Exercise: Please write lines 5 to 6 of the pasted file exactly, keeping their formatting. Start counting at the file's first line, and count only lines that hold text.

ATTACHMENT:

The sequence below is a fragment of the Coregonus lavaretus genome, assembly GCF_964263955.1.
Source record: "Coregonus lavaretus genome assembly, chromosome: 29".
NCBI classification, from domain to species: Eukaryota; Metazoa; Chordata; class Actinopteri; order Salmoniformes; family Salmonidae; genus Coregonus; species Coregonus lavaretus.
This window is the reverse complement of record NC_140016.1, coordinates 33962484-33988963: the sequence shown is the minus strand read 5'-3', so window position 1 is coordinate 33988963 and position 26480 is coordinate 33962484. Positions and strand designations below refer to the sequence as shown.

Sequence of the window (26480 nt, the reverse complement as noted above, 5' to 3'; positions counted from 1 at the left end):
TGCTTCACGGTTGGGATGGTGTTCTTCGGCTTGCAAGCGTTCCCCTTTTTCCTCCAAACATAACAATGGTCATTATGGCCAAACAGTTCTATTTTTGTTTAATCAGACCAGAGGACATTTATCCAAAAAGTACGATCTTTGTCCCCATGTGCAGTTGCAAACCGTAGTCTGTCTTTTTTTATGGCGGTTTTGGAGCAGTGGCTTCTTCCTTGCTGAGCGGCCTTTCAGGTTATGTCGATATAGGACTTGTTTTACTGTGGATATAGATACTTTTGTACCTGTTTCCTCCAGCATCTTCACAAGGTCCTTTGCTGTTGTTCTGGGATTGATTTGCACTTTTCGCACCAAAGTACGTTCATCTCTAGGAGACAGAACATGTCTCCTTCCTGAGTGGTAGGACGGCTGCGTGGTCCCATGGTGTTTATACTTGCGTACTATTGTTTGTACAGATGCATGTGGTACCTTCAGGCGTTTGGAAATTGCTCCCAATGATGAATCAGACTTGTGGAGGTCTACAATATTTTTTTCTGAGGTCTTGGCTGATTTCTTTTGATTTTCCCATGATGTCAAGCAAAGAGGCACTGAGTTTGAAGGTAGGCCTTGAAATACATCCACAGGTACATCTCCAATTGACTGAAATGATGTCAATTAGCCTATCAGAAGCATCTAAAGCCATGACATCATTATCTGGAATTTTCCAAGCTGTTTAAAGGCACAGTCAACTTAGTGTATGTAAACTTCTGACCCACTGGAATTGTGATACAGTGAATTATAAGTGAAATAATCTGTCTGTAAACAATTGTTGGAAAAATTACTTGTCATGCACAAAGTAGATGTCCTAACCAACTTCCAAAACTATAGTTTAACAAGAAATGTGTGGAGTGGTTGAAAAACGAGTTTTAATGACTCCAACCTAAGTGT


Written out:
Sequence of the window (26480 nt, the reverse complement as noted above, 5' to 3'; positions counted from 1 at the left end):
TGCTTCACGGTTGGGATGGTGTTCTTCGGCTTGCAAGCGTTCCCCTTTTTCCTCCAAACATAACAATGGTCATTATGGCCAAACAGTTCTATTTTTGTTTAATCAGACCAGAGGACATTTATCCAAAAAGTACGATCTTTGTCCCCATGTGCAGTTGCAAACCGTAGTCTGTCTTTTTTTATGGCGGTTTTGGAGCAGTGGCTTCTTCCTTGCTGAGCGGCCTTTCAGGTTATGTCGATATAGGACTTGTTTTACTGTGGATATAGATACTTTTGTACCTGTTTCCTCCAGCATCTTCACAAGGTCCTTTGCTGTTGTTCTGGGATTGATTTGCACTTTTCGCACCAAAGTACGTTCATCTCTAGGAGACAGAACATGTCTCCTTCCTGAGTGGTAGGACGGCTGCGTGGTCCCATGGTGTTTATACTTGCGTACTATTGTTTGTACAGATGCATGTGGTACCTTCAGGCGTTTGGAAATTGCTCCCAATGATGAATCAGACTTGTGGAGGTCTACAATATTTTTTTCTGAGGTCTTGGCTGATTTCTTTTGATTTTCCCATGATGTCAAGCAAAGAGGCACTGAGTTTGAAGGTAGGCCTTGAAATACATCCACAGGTACATCTCCAATTGACTGAAATGATGTCAATTAGCCTATCAGAAGCATCTAAAGCCATGACATCATTATCTGGAATTTTCCAAGCTGTTTAAAGGCACAGTCAACTTAGTGTATGTAAACTTCTGACCCACTGGAATTGTGATACAGTGAATTATAAGTGAAATAATCTGTCTGTAAACAATTGTTGGAAAAATTACTTGTCATGCACAAAGTAGATGTCCTAACCAACTTCCAAAACTATAGTTTAACAAGAAATGTGTGGAGTGGTTGAAAAACGAGTTTTAATGACTCCAACCTAAGTGT